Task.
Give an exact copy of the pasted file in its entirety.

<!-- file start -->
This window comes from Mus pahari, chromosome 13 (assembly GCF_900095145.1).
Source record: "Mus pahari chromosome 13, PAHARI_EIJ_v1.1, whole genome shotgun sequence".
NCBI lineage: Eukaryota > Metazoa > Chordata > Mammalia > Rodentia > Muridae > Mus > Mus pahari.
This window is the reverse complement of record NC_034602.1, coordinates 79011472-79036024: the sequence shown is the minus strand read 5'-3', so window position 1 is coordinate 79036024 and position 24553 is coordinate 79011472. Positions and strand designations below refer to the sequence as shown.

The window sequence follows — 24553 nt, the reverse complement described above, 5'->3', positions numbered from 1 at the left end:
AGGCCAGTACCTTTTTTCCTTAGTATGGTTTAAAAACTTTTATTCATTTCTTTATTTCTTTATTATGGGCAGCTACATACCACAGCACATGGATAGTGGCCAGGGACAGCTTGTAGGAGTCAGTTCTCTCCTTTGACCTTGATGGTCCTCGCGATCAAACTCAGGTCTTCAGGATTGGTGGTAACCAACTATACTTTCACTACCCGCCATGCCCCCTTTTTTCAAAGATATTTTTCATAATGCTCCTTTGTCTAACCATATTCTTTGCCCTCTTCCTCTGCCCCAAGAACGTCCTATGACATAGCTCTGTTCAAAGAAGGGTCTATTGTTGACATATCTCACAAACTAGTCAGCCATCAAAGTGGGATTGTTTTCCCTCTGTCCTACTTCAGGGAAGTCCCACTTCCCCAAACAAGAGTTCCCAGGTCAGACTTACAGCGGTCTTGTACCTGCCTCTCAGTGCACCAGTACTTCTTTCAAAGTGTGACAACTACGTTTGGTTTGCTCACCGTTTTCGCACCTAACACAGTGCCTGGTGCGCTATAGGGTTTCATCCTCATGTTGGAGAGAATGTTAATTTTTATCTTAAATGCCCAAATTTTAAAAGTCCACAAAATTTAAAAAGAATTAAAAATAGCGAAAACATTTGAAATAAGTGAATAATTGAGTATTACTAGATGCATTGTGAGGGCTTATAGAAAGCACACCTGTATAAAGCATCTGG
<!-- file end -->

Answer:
This window comes from Mus pahari, chromosome 13 (assembly GCF_900095145.1).
Source record: "Mus pahari chromosome 13, PAHARI_EIJ_v1.1, whole genome shotgun sequence".
NCBI lineage: Eukaryota > Metazoa > Chordata > Mammalia > Rodentia > Muridae > Mus > Mus pahari.
This window is the reverse complement of record NC_034602.1, coordinates 79011472-79036024: the sequence shown is the minus strand read 5'-3', so window position 1 is coordinate 79036024 and position 24553 is coordinate 79011472. Positions and strand designations below refer to the sequence as shown.

The window sequence follows — 24553 nt, the reverse complement described above, 5'->3', positions numbered from 1 at the left end:
AGGCCAGTACCTTTTTTCCTTAGTATGGTTTAAAAACTTTTATTCATTTCTTTATTTCTTTATTATGGGCAGCTACATACCACAGCACATGGATAGTGGCCAGGGACAGCTTGTAGGAGTCAGTTCTCTCCTTTGACCTTGATGGTCCTCGCGATCAAACTCAGGTCTTCAGGATTGGTGGTAACCAACTATACTTTCACTACCCGCCATGCCCCCTTTTTTCAAAGATATTTTTCATAATGCTCCTTTGTCTAACCATATTCTTTGCCCTCTTCCTCTGCCCCAAGAACGTCCTATGACATAGCTCTGTTCAAAGAAGGGTCTATTGTTGACATATCTCACAAACTAGTCAGCCATCAAAGTGGGATTGTTTTCCCTCTGTCCTACTTCAGGGAAGTCCCACTTCCCCAAACAAGAGTTCCCAGGTCAGACTTACAGCGGTCTTGTACCTGCCTCTCAGTGCACCAGTACTTCTTTCAAAGTGTGACAACTACGTTTGGTTTGCTCACCGTTTTCGCACCTAACACAGTGCCTGGTGCGCTATAGGGTTTCATCCTCATGTTGGAGAGAATGTTAATTTTTATCTTAAATGCCCAAATTTTAAAAGTCCACAAAATTTAAAAAGAATTAAAAATAGCGAAAACATTTGAAATAAGTGAATAATTGAGTATTACTAGATGCATTGTGAGGGCTTATAGAAAGCACACCTGTATAAAGCATCTGG